fectioners A Sugar, best flavors, harmless colors, contains no
Glucose or any adulterations
market for the benefit of parents who are particular as to
what their children have in
others who appreciate something good.
JOHN G. WOODWARD & CO.
"THE CANDY MEN "
COUNCIL BLUFFS, IOWA
This package is in the form of a large Stick of Candy,
twenty inches long, and contains 100 Sticks of regular sizo
A most welcome package to your children and friends.
"YOUR DEALER HAS IT."
considerable fortune for a man living In a
Twenty-five or thirty yeais ago Mr.
Caple as converted to the Ilonian Cath- I
ollc faith. Immediately he set about re- I
Intbursing those with e.hom he had traded i
horses In the past and whom he believed
he had cheated. He announced that It was
the duty of men to live as had lived the
apostles simply, humbly and with char
ity for all, with rio selfish solicitude for
the conserving of worldly goods, and with
a wllllnKnees to share at all times with
one s neighbor.
He went from village to village, search
ing for the men with whom he had traded
or their heirs. In ome Instances the men
whom he approached and offered to reim
burse were Indignant, saying that they had
made the trades with their eyes open, and
that If they had been cheated they didn't
know It. and weren't willing to take any
money from the man with whom they had
In Watertown. after a long search, he
found a Man to whom he restored $175,
saying that it was what he had unfairly
taken in a single horse trade. He could
not reach all these people, however, and
so he took what money he had left and
went from village to village In the Sau
quolt valley, distributing his money to poor
families. He exercised great caution In
doing this, and never gave to those who
were not worthy.
Finally Mr. Caple became poor and was
content. He received permission to live
In an abandoned house on a farm in the
vicinity. New York Tlmeg.
whatsoever. It is placed on the
the way of candy, and for
Put Your Feet Into
New Spring Crossetts
All the latent Crossett
models now ready. Style
in every line. Quality
in every bit of leather.
uooa worKinuiiMiip in ii
every stitch. Comfort
at every point, from heel
to toe. Easy to select
your exact shape. Wear
Crossetts this season.
$4 to $6 eTryLrt
LwU A.. CroeMtt, lot, MW
Clmmimg a Suit
In considering the choice of a spring suit or overcoat, a man
naturally xeants to know what is to he worn.
He is interested in the newest models and in the patterns of
In a word, he wants to know how his new suit is going to look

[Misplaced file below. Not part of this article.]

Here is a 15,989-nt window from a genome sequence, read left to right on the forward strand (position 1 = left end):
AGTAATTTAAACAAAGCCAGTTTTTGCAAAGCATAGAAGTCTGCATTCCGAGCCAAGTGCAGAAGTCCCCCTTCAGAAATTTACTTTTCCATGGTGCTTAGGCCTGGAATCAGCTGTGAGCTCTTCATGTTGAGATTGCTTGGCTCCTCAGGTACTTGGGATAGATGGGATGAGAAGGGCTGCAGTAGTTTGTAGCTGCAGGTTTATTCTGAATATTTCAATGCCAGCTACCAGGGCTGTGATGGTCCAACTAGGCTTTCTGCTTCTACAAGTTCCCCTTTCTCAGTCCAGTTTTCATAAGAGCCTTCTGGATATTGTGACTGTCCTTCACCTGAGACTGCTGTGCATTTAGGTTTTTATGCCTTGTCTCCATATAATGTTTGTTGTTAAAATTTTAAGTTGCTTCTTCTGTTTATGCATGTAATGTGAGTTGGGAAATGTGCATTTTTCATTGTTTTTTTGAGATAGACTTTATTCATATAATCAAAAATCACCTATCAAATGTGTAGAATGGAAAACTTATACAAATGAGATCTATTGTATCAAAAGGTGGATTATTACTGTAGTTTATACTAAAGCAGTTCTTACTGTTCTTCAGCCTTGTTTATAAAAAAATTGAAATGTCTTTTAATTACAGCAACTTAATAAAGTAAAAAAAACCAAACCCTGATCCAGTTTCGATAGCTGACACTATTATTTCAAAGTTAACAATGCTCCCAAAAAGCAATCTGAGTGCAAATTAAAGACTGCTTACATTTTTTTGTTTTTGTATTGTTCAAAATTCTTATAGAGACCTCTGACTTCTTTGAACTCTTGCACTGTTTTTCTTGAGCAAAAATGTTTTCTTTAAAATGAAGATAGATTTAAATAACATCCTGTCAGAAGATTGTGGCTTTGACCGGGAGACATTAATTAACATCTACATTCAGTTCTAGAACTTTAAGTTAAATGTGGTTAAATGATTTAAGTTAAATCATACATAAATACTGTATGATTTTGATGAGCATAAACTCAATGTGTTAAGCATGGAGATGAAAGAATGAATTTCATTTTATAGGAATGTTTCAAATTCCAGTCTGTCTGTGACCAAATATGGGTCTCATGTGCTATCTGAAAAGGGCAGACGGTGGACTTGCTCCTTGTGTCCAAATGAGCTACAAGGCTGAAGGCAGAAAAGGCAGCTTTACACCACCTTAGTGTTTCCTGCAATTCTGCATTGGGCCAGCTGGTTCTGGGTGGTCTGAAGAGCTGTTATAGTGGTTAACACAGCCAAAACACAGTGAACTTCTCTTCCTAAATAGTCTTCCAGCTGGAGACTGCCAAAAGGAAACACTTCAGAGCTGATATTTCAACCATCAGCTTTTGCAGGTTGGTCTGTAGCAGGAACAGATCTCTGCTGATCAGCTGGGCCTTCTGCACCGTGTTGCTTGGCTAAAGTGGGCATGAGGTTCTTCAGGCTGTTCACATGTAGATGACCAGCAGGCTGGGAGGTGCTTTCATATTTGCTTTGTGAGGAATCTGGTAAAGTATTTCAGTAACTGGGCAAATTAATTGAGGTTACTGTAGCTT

on him. Our Spring stocks are ready for the inspection of who
ever wants to look about before buying.
We are very glad to show goods at your convenience, even
though you may not be ready at the moment to purchase.
We are making a special
display of inoa's hats in
our show windows.
It comprises all the new
spring shapes and sizes
both stiff and soft, includ
ing a full lino of Stetson
hats from $13.50 to $1:2.00.
Our Own Special Brown
ing, King Derby at $3.00
is the best hat made for
You will find our hat de
partment is a veritable
South Omaha, Neb.
Sell Furniture 20 Below Omaha Prices.
Not One Day But Every Day.
.4miuiiiii nr ii mi .ji, mil mi urn ,i.m i ir U " ' 1 .
For one week only, we offer every
odd piece of furniture in our store at spe
cial discount, to make room for our spring goods. This
accumulation is the result of Mrs. "Jones," or Mrs. "Black" purchasing a dresser or buf
fet, from a complete set. When the new stock comes we must dispose of all such accumu
lation and at bjg cuts, too.
; if M ' I 1 1 I f : !v '.a i t ... "
V , ;r i VI - " 1,1,1 " "" 11 ' i..ini, .imni ii -
In Our Children's
Formerly Sold From $1
to $1.75; Sizes
3 to 17 Years
STORE OF THE TOWN
6x9 Brussels Rugs, seamless .
7-6x9 Brussels Rugs, seamless
9x12' Brussels Rugs, seamless .
9x12 Wilton Velvet Rugs
9x11 Wilton Velvet Rugs
9x12 Axminster Rues . . . : .
C-T'-WT-W f T- -- f-Wtl-Wl- I--; - -
Our Spring showing of
new Furnishings is the
best and most varied that
we have ever shown.
New shirts in all the
new colorings and pat
terns, $1.00 to $5.00.
New hosiery in the sea
son's latest fancies. Silk
hose special values at
o5c and 50c
New, neckwear in nil tho
new styles and colorings,
50c to $2.00.
New spring underwear,
pyjamas, night robes, etc.,
are all ready for your
. ? . $6.75
. . . S8.00
. . $12.50